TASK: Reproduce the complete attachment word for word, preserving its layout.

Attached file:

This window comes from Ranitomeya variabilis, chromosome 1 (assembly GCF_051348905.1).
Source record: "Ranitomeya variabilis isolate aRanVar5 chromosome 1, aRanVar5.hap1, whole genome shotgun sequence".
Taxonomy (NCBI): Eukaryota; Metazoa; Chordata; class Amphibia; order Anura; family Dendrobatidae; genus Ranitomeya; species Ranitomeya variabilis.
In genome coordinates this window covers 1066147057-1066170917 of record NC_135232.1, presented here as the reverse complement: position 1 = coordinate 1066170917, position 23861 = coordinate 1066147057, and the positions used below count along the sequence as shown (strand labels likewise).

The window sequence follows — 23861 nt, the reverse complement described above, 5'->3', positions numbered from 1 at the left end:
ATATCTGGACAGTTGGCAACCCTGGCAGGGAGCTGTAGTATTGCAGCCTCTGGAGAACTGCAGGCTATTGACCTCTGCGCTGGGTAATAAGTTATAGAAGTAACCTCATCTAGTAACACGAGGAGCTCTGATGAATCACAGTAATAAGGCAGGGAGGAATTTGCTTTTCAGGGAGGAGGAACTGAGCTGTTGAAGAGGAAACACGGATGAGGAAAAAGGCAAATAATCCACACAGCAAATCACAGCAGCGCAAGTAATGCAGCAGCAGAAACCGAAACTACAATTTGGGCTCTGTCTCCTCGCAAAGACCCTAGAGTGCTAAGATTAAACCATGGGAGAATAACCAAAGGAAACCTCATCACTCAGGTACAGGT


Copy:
This window comes from Ranitomeya variabilis, chromosome 1 (assembly GCF_051348905.1).
Source record: "Ranitomeya variabilis isolate aRanVar5 chromosome 1, aRanVar5.hap1, whole genome shotgun sequence".
Taxonomy (NCBI): Eukaryota; Metazoa; Chordata; class Amphibia; order Anura; family Dendrobatidae; genus Ranitomeya; species Ranitomeya variabilis.
In genome coordinates this window covers 1066147057-1066170917 of record NC_135232.1, presented here as the reverse complement: position 1 = coordinate 1066170917, position 23861 = coordinate 1066147057, and the positions used below count along the sequence as shown (strand labels likewise).

The window sequence follows — 23861 nt, the reverse complement described above, 5'->3', positions numbered from 1 at the left end:
ATATCTGGACAGTTGGCAACCCTGGCAGGGAGCTGTAGTATTGCAGCCTCTGGAGAACTGCAGGCTATTGACCTCTGCGCTGGGTAATAAGTTATAGAAGTAACCTCATCTAGTAACACGAGGAGCTCTGATGAATCACAGTAATAAGGCAGGGAGGAATTTGCTTTTCAGGGAGGAGGAACTGAGCTGTTGAAGAGGAAACACGGATGAGGAAAAAGGCAAATAATCCACACAGCAAATCACAGCAGCGCAAGTAATGCAGCAGCAGAAACCGAAACTACAATTTGGGCTCTGTCTCCTCGCAAAGACCCTAGAGTGCTAAGATTAAACCATGGGAGAATAACCAAAGGAAACCTCATCACTCAGGTACAGGT